721: Mike Smith on a Demonstration Organic Farm.
Teaching people of all backgrounds about sustainably growing food (at the Guelph Centre for Urban Organic Farming).
In This Podcast:
Mike Smith studied political science with the intention of changing agricultural policy and making a difference from the top down. As important as that is, he eventually discovered that he could make a bigger impact on the ground – literally, with his hands in the earth. Now he works at the Guelph Centre for Urban Organic Farming in Canada, actually growing food and teaching others how to do the same. In this episode, Mike talks about the positive impact this has had on his life and on the local food economy.
Our Guest:Mike Smith manages day-to-day farm operations, including planning and preparing materials for the cropping season, at the Guelph Centre for Urban Organic Farming, a one-hectare (that is 2.47 acres) learning and research facility within the Department of Agriculture at the University of Guelph. Here he works with stakeholders, recruits staff, supervises interns and volunteers, and plays a key role in enhancing educational and outreach activities. Mike received his B.A. in political science with a focus in agricultural policy from McMaster University and post-graduate certificate in project management from the University of Toronto. His education and experience give him a solid background in organic vegetable production, from planting to post-harvest activities, which he is using to impact the community.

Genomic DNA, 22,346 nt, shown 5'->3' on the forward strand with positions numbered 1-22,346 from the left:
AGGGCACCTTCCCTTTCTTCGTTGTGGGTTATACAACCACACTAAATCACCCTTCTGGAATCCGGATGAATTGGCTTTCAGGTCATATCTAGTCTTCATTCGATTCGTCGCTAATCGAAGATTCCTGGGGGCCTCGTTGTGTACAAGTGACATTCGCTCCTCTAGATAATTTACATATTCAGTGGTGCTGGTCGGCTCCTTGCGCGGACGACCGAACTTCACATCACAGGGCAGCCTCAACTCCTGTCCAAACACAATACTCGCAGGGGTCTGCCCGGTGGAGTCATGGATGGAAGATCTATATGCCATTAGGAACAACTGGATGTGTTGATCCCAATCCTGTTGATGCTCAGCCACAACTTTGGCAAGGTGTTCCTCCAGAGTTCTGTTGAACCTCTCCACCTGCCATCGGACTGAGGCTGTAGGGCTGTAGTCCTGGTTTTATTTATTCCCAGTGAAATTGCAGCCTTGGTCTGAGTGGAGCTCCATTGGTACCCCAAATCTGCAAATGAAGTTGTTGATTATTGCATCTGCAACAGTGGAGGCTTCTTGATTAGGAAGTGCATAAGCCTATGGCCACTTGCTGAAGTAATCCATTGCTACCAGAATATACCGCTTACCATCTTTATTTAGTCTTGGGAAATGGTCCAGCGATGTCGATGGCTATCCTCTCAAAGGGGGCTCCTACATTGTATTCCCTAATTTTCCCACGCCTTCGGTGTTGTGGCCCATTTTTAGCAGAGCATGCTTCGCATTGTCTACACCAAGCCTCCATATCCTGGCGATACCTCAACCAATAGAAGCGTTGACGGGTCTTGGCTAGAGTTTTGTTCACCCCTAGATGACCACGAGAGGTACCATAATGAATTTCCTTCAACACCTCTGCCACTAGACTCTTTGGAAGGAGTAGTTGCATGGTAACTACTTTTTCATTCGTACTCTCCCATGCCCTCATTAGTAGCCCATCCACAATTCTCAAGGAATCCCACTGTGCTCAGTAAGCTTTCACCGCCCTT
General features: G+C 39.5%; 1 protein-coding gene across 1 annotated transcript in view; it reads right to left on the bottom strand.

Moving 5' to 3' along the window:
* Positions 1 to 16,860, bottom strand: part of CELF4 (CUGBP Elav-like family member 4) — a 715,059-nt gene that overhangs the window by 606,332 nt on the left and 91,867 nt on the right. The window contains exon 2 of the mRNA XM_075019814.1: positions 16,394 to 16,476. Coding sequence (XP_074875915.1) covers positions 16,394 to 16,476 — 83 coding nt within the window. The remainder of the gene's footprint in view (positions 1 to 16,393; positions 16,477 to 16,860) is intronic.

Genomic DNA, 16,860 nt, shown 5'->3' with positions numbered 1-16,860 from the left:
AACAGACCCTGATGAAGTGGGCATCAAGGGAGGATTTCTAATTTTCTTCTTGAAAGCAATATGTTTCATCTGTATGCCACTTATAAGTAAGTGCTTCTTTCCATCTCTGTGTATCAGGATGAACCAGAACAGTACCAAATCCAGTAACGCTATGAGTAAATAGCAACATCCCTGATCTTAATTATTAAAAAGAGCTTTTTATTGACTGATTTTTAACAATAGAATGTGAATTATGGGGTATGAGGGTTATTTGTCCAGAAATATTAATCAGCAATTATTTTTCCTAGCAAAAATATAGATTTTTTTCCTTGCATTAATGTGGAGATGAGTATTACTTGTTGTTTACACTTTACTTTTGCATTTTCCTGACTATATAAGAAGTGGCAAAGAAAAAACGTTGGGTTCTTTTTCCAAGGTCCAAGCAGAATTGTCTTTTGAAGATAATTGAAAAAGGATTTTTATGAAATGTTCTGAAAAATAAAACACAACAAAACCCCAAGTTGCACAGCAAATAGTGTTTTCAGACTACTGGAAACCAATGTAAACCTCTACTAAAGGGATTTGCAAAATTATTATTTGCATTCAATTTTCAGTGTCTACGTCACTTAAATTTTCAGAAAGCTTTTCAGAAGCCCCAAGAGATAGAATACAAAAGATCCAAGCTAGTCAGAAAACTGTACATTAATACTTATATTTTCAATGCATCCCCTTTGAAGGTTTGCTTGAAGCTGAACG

Listen in and learn about:
- Working on an organic farm to avoid signing some questionable waivers
- Mentoring 70 young people to grow crops organically and run a small farm business
- The simple reason why urban farming is important
- “We all eat.”
- BS in politics, BS in agriculture
- The differences between working in policy (top down) and working on the ground (bottom up)
- Arugla through Zucchini – what’s growing in the 2.5 acres at the Guelph Centre
- Diversity is the best crop insurance.
- Partnering with hospitality services to distribute the food on campus
- They harvest thousands of pounds a year.
- Season extension methods used – hoophouses and floating row covers
- Visitors’ reactions and questions
- Collaborating rather than competing – everyone wins
- The value of making it fun (with a fun example!)
As well as:
His failure – Miscommunicating his expectations not once, but twice, and learning something he wouldn’t otherwise have learned.
His success – Mentoring over 70 young people, many of them going on to start their own small farm business
His drive – The connection with people and the natural world
His advice – “Before you go all in, try to have an experience growing in a wet year and in a dry year.”
Mike’s Book recommendation:
Greenhouse and Hoophouse Growers Handboook: Organic Vegetable Production Using Protected Culture by Andrew Mefferd
How to reach Mike:
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